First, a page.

Fall enrollment for full-time equivalent students at South Dakota’s six public universities is down three percent. That’s nearly a full percentage point lower than last fall. This is the fifth year in a row fall enrollment has shown a decrease in full-time students.
The Board of Regents is the governing body over the state’s public universities. BOR Executive Director and CEO Paul Beran says the decline in students signals a strong job market that encourages some students to choose the workforce over education.
“The other problem is—and has been mentioned in any number of articles, and the consistent message that—we lack a robust state-funded grant program for Pell-eligible students," he says.
Beran explains South Dakota is one of a few states that don’t offer additional help to students who most need financial assistance.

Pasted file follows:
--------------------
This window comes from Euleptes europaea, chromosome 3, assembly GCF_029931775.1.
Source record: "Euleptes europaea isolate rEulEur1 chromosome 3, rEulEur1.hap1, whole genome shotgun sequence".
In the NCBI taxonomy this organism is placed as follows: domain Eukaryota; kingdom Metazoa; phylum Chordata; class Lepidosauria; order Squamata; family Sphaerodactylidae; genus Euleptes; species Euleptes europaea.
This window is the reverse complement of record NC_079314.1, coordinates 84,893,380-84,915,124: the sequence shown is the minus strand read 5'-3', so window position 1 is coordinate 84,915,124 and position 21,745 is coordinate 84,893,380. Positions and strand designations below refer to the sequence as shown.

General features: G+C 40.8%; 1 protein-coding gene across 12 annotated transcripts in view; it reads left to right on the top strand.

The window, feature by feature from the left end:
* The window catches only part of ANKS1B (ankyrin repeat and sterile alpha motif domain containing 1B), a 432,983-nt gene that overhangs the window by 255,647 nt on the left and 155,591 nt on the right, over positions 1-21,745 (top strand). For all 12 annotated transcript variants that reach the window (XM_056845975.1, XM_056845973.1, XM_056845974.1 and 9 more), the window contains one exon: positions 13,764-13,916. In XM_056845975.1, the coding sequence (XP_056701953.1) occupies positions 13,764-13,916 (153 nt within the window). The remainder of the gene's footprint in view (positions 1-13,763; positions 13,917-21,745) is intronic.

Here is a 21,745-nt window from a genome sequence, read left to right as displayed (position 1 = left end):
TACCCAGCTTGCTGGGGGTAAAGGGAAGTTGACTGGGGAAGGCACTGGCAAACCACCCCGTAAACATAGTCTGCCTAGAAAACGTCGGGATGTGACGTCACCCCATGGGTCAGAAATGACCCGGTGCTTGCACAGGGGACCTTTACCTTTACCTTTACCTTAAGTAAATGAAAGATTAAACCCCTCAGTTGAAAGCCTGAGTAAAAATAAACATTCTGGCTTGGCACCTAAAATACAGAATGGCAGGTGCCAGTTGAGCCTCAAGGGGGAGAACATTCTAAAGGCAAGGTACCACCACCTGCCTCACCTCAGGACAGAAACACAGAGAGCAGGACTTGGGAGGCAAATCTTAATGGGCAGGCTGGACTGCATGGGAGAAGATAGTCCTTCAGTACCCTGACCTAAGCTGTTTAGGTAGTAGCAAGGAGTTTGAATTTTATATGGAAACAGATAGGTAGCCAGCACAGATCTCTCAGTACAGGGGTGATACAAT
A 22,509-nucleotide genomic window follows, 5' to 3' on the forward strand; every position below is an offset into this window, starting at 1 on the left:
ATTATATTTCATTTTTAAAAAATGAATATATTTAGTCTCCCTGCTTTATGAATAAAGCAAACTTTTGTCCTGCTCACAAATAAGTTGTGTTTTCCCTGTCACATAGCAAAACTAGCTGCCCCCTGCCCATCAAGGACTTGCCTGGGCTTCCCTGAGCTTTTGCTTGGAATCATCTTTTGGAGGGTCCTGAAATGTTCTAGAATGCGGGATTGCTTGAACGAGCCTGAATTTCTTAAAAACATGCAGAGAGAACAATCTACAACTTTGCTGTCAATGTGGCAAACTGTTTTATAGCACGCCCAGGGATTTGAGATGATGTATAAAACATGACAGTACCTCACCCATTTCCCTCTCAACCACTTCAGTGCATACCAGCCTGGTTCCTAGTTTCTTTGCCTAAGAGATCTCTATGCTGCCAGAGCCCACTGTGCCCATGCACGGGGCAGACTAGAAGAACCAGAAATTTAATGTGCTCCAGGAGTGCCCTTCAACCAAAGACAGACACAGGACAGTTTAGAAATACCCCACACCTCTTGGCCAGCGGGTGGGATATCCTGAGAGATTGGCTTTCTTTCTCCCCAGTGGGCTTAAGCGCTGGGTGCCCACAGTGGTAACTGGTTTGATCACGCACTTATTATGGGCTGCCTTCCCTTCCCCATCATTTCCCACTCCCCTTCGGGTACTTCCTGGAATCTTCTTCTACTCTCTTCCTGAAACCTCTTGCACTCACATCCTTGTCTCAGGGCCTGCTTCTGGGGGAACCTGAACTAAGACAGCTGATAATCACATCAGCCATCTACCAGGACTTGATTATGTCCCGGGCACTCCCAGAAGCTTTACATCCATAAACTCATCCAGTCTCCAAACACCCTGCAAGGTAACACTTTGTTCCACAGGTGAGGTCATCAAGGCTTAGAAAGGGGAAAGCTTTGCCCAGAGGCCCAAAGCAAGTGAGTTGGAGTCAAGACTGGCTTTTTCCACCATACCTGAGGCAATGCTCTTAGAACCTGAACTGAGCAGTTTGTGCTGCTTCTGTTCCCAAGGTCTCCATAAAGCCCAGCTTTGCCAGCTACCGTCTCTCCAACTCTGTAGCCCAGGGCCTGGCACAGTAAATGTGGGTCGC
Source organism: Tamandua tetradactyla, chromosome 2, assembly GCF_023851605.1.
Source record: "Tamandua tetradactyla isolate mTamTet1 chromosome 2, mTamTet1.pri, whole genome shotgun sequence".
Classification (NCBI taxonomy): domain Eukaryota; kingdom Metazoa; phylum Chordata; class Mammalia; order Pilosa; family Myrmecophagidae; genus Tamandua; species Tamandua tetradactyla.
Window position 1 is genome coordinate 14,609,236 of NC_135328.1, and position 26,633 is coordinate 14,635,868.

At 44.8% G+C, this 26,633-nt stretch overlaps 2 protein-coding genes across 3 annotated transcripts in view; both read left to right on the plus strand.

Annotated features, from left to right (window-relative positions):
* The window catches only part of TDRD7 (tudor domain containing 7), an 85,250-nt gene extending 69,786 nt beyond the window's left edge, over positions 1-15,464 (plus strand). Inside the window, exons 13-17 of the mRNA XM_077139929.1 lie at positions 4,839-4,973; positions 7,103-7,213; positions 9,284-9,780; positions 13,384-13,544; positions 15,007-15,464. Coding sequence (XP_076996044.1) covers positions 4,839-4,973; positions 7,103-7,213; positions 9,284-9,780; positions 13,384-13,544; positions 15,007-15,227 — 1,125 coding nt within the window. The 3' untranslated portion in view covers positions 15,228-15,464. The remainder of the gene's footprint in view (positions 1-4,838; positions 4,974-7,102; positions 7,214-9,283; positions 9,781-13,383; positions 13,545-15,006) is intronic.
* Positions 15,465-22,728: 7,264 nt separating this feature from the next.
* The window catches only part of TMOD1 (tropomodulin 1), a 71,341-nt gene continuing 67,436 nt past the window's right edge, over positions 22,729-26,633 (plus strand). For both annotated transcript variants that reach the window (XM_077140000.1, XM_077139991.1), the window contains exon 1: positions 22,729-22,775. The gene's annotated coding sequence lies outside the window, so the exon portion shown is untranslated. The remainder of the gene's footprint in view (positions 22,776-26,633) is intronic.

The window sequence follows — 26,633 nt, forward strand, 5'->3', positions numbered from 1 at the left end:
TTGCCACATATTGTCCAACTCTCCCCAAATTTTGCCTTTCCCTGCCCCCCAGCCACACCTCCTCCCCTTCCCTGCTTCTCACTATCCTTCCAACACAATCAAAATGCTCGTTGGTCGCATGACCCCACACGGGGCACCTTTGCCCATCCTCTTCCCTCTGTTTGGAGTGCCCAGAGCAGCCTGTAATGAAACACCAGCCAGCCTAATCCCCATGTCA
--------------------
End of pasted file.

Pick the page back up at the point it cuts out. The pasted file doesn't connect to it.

Last year the BOR presented out-going governor Dennis Daugaard and Governor Noem the case for needs-based scholarships. Neither administration added it to their budget priorities. A bill to dedicate state money to needs-based education grants failed during the last legislative session.
But Beran says the BOR has submitted the issue to Governor Noem’s staff for consideration again this year.
“We stand ready to not only ask for state money but also match that state money with private funds at each institution through their foundations," Beran says. "And that includes the private universities who are on board. And this money can also be used at the tribal colleges as well.”
The state’s technical institutions—which saw a 4.3 percent increase in fall enrollment this year—chose not to join that group.
Beran says balancing technical education and university education is important for South Dakota. While there is a need for a skilled workforce, he says the state also needs educated minds to create the next big thing.
“The immediate being served by people being trained in high-skilled jobs, and the long-term served by people being educated in a variety of different areas that will promote opportunity in the future for the state.”
Beran hopes lawmakers take up needs-based scholarships in the next legislative session.
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